One of my favorite things to do when I have some downtime on vacation while visiting my parents in California is to look through my old art shelves. There are dozens (maybe hundreds!) of my old paintings there, and that’s not even all of it! A lot of my work from high school and college was sold during those years. But there’s still plenty to look through.
Most of the time when I pull out an old painting I am both highly underwhelmed and highly amused. In my memory, a lot of those pieces were really great! But in reality, they make me cringe the same way you cringe when you read your old diaries from when you were in middle school. Completely relevant and appropriate for its day, but obviously dated in the present day. I remember painting each of those masterpieces! But seeing them after all these years makes me laugh as I am reminded of the long learning curves I went through.
I do have favorites; some have always been my favorite, and others have only recently become my favorites. They’re usually the paintings full of memories, like the time when my mom stayed up until 2am with me so I could finish the rooster that “I had to finish”; or they’re paintings that I still see myself in. Sometimes I cannot get over the small resemblances of my paintings then to my paintings now, and I’m really glad about that.
These paintings are all from when I was between the approximate ages of ten and thirteen. I didn’t have much experience then (I had only been painting for a few years.) I hope to share more of these early works and talk more in depth about them because there are so many funny and great stories to go along with them, but for now I’ll just choose a few of my favorites to begin with.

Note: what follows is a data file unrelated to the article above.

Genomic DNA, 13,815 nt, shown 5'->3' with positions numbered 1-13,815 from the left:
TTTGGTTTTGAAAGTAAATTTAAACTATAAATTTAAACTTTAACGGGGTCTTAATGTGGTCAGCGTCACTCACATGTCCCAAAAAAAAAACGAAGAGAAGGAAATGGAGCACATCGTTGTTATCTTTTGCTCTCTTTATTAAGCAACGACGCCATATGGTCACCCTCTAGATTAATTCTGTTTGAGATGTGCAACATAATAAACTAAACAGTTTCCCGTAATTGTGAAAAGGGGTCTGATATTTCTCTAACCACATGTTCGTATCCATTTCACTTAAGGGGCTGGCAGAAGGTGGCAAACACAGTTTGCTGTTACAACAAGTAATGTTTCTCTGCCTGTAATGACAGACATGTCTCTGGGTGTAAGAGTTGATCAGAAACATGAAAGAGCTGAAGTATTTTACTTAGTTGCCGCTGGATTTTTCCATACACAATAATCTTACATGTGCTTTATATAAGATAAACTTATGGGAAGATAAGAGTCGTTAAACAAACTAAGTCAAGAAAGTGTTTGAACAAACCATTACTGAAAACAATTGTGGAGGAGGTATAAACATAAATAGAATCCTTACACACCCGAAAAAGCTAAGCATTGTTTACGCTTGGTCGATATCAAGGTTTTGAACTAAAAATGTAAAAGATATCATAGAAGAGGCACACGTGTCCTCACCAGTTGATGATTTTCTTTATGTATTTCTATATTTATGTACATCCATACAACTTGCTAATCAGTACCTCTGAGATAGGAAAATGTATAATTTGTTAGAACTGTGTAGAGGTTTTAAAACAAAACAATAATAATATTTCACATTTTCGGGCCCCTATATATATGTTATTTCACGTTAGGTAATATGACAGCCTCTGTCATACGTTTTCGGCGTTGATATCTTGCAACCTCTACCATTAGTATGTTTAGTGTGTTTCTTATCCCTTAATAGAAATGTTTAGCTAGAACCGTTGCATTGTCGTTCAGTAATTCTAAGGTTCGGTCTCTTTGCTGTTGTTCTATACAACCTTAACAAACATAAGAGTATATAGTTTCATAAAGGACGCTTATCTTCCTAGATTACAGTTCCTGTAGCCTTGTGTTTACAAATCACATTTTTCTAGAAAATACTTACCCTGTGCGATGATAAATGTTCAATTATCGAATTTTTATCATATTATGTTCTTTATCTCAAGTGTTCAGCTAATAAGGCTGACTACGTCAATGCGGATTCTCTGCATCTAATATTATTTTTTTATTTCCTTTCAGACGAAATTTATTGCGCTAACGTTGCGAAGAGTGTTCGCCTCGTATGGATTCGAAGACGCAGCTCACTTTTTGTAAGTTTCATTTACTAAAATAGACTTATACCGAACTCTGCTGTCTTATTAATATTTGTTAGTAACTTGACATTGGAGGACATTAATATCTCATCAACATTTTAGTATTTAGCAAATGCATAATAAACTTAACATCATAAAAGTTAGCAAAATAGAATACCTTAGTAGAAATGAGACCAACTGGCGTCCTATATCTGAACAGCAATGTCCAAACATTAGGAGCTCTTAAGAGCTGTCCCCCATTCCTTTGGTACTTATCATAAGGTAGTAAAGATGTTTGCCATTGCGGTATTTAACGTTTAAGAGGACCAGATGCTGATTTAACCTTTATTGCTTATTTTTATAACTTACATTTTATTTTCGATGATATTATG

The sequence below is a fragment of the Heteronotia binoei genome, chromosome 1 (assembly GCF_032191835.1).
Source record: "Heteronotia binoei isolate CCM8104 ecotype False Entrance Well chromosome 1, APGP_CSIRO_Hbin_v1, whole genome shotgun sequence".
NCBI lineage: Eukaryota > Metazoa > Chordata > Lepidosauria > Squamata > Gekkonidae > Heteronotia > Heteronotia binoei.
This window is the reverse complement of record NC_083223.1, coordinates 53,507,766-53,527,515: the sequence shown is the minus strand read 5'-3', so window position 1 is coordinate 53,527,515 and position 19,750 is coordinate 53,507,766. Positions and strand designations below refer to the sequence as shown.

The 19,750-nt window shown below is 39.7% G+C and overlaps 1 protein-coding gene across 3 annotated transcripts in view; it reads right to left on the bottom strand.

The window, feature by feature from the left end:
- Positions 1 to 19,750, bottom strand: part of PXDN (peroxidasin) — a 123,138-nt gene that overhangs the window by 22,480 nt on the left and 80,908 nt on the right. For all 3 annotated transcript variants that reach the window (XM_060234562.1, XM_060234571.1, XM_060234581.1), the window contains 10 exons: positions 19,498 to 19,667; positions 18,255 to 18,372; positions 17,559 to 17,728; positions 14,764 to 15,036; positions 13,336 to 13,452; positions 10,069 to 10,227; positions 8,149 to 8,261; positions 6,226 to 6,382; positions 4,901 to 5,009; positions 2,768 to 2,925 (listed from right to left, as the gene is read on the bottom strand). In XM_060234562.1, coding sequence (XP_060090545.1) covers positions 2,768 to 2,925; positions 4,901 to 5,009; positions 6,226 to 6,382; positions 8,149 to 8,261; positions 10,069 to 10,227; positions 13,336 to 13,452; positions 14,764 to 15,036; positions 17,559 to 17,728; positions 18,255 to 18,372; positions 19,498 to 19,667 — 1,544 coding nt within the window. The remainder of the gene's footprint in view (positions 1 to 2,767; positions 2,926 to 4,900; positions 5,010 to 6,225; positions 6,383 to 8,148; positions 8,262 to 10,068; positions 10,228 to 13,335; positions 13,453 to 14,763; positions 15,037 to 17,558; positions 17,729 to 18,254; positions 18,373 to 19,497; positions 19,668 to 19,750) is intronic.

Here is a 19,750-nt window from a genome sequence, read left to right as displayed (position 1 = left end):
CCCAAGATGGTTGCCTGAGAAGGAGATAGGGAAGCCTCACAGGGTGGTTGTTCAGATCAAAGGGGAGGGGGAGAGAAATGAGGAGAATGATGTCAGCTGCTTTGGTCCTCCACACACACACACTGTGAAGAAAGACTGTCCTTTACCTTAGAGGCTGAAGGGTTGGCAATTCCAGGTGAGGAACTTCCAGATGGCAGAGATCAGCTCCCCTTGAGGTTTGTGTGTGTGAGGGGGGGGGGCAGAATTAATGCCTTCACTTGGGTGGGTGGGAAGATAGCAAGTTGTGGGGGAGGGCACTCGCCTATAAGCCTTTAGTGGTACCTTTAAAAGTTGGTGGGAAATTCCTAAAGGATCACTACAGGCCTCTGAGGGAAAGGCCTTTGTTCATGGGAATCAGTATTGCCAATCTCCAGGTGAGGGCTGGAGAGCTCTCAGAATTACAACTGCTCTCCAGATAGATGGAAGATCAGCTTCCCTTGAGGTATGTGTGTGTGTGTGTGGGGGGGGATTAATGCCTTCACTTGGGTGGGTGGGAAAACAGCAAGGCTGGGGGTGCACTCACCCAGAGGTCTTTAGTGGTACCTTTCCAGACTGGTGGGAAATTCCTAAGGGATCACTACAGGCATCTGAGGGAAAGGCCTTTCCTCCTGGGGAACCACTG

I remember this painting being one of the biggest I had ever painted up to that point. I think it was 16x20in, and it felt huge to me. My guess is that I was eleven years old when I painted it. I sold one very similar to it, a little smaller though, for $35. It was the first painting I ever sold. A very kind and supportive family friend wanted to buy it, and I was so overjoyed and flattered. I can’t remember if I painted the one I sold first and missed it so I painted this one, or if the friends wanted to buy this one and I wouldn’t let it go, so I painted her another. Haha! It’s possible one of the two paintings could have even been the third of this rooster painting, because I vaguely remember painting this rooster with my Aunt Juliet on her patio one day. Unconfirmed. I really liked that rooster!
This painting on the left is so funny to me. I had my mom take a picture of me reading a book in my favorite chair (it didn’t look like that) because I really wanted to paint someone reading a book. I really struggled with this piece though, especially because I was trying to make it look like me (it doesn’t look like me. At all. haha!) If you look at the original, the eyes have a LOT of layers of paint on them. I titled the painting “Imagine That!” and now really I wish I knew why. This was part of a children’s show I entered when I was 12. It was fun seeing it on the walls of the library where the show was held. I’ll forever be grateful for that art community and the opportunities it offered.
Lastly, the painting on the right, I remember spending forever on the initial drawing stage! I wanted that shovel and rake to be perfect (and I’m pretty proud of them still, mind you…) But when I think of the hours of careful drawing I spent, I remember feeling like it was a really tedious, complicated piece! I was so pleased with it when it was done. The wobbly bricks are so sweet to me, but I also really love the white pot–I’m taking some notes on that for future paintings, because I really do love it. I remember painting it, but I cannot remember when I did this piece. Part of me thinks I did it when I was a bit older with my favorite and first art teacher, Victoria Brooks, but it may have also been when I was 11… maybe it’s dated on the back. I’ll check next time I see it.
Hope you’ve enjoyed this funny throw back with me!